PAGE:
* (angi_is_altered) wrote in ontd_political,

Brian Williams: a Cronkite for the 21st century By Jon Friedman

With the speculation heating up about a CNN and CBS News combination, the individual most threatened would seem to be Brian Williams, the top-rated news anchor at 6:30 p.m.

But I can't see Williams falling from the top spot. He is too good -- and popular.

It may be too soon to anoint Williams as America's Most Trusted person. But it has become clear that the "NBC Nightly News" anchor has established himself as the Walter Cronkite of the 21st century.

Williams towers above the competition and has regularly won in the hotly contested ratings war for 6:30 p.m. Plus, he helped to hold NBC News together through periods of transition.

Perhaps his signature accomplishment has been to re-define what a news anchor can be, by showing a humorous side away from the 6:30 glare. Much has been made by commentators of the immense challenge posed to journalists during the digital and 24/7 news age. But Williams has remained relevant.



And yet ...


Williams may be the most under-appreciated television journalist of his time -- though NBC surely recognizes his accomplishments. Williams is so steady that he isn't likely to figure in controversies, like Dan Rather. He has not experienced the drama of Bob Woodruff of ABC, who nearly died while covering a story in a war zone.

Speaking of generating headlines, he isn't as provocative as Katie Couric, either. Couric of CBS has received splashier headlines than Williams because of the historical significance of her anchoring the evening news and a highly publicized move from NBC's "Today" show.

In a 2006 profile I wrote that it's easy to take Williams's steadiness for blandness on occasion, but that would be a mistake. 

I'll stand by that today.

Perspective and calm

Still, Williams, 51, has put his stamp on the job since he succeeded Tom Brokaw in 2004, as Williams elevated himself to be his generation's version of Cronkite.

Where Cronkite's greatest skill was his ability to calm viewers during the tumultuous times of the Vietnam War and the Watergate scandal, Williams does well at putting the news in perspective.

The role of network anchor is sure to receive fresh scrutiny as we move closer to a possible announcement of a between CBS News and CNN. CBS has been stuck in third-place for many years.

If CBS's top management had its way, and didn't have to worry about the public-relations fallout, it might secretly want to scrap the traditional 6:30 p.m. evening news format altogether.

Recently, ABC (NYSE:DIS) promoted Diane Sawyer from "Good Morning America" to anchor its evening-news program. Still, Williams rolls on, virtually untouched by the competition.

Getting credit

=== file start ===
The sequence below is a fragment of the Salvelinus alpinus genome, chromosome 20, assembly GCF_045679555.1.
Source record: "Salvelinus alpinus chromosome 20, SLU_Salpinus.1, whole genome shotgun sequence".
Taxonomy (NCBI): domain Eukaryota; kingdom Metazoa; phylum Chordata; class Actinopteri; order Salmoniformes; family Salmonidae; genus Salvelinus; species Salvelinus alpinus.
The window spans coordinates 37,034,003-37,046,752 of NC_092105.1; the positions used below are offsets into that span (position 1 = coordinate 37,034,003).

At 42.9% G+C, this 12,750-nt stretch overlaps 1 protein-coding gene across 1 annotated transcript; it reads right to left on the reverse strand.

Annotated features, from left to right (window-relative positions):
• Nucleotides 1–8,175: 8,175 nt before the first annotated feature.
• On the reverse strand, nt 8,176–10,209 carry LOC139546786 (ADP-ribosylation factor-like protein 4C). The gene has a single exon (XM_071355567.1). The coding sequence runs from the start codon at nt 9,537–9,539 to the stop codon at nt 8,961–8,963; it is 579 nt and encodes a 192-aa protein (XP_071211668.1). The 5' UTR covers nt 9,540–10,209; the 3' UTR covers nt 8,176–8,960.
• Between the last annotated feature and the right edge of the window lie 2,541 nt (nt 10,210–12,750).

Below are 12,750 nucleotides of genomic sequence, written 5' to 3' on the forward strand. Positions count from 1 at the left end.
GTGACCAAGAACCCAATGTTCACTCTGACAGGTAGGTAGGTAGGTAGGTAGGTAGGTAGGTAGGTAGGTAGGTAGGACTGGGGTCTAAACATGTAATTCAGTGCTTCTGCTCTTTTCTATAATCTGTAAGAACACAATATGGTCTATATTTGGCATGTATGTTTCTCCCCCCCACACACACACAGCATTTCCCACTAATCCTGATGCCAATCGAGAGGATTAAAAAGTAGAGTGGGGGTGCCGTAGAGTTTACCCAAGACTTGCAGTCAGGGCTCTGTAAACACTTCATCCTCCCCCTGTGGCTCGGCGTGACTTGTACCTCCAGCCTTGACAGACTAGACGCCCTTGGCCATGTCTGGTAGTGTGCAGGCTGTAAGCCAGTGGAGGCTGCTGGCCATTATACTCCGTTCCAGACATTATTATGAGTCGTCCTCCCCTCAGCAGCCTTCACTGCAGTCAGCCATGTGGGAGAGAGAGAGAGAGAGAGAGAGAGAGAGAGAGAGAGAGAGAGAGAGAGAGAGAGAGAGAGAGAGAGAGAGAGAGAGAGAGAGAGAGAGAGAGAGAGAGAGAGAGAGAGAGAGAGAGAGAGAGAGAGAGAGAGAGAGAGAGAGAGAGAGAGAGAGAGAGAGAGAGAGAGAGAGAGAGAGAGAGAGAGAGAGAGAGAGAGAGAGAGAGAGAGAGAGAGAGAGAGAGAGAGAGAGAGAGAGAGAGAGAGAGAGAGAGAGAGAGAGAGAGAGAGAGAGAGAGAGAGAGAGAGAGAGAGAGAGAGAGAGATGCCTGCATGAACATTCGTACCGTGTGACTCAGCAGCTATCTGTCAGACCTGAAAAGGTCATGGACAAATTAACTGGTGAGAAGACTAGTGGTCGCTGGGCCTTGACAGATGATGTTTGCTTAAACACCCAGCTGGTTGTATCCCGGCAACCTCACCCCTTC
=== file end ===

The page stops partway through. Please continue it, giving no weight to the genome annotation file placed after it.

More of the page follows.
Williams deserves credit on many fronts. First, following Brokaw, who had thrived and trumped his rivals in the ratings, was a daunting act to follow. Williams also helped NBC News survive as an institution after the death of the long-time "Meet the Press" moderator Tim Russert two years ago. (Brokaw did his part, too, by filling in on "Meet the Press" for a few months.)

When Williams began in the anchor chair, I wasn't terribly impressed with his work. He sounded stiff and pretentious. He seemed to me to be burdened by the weight of succeeding Brokaw -- and, putting it bluntly, possibly in over his head. He reminded me of a pitcher who kept struggling on the mound and invariably walked the bases full.

I never doubted Williams' innate sense of self-confidence. After all, nobody rises to that lofty professional level without having a hunger for great success and recognition. It seemed, however, that Williams wasn't quite being himself.

Finally, Williams loosened up. He became known for his funny appearances on "The Daily Show" with Jon Stewart. He appeared on the "Weekend Update" segment of "Saturday Night Live," subsequently hosted the show itself one week and enlivened "30 Rock."

Those were shrewd career moves -- though they might have struck some as being a tad undignified. (Would Cronkite have rushed to go on "The Smothers Brothers Comedy Hour" in the late 1960s? Not so much.)

By showing his informal side, Williams broadened the persona of a news anchor. He could show that he wasn't bound to the anchor seat. He could present a variety of styles to viewers. Williams helped to demystify the evening-news anchor.

Williams carried it off because he is such a witty and winning speaker. Several years ago, Williams came to Time Magazine's (NYSE:TWX) annual lunch to discuss the candidates for the magazine's Person of the Year award. He talked about the merits of honoring bloggers.

Williams dismissed bloggers by saying: "God love them. (Bloggers) are anxious to share with us their choice of a tuna sandwich for lunch."

It's likely that Williams will never replace Cronkite in historians' hearts and minds. The unofficial designation of Most Trusted may be out of his reach.

So, Williams will have to settle for the title of Most Reliable.



Tags: opinion piece

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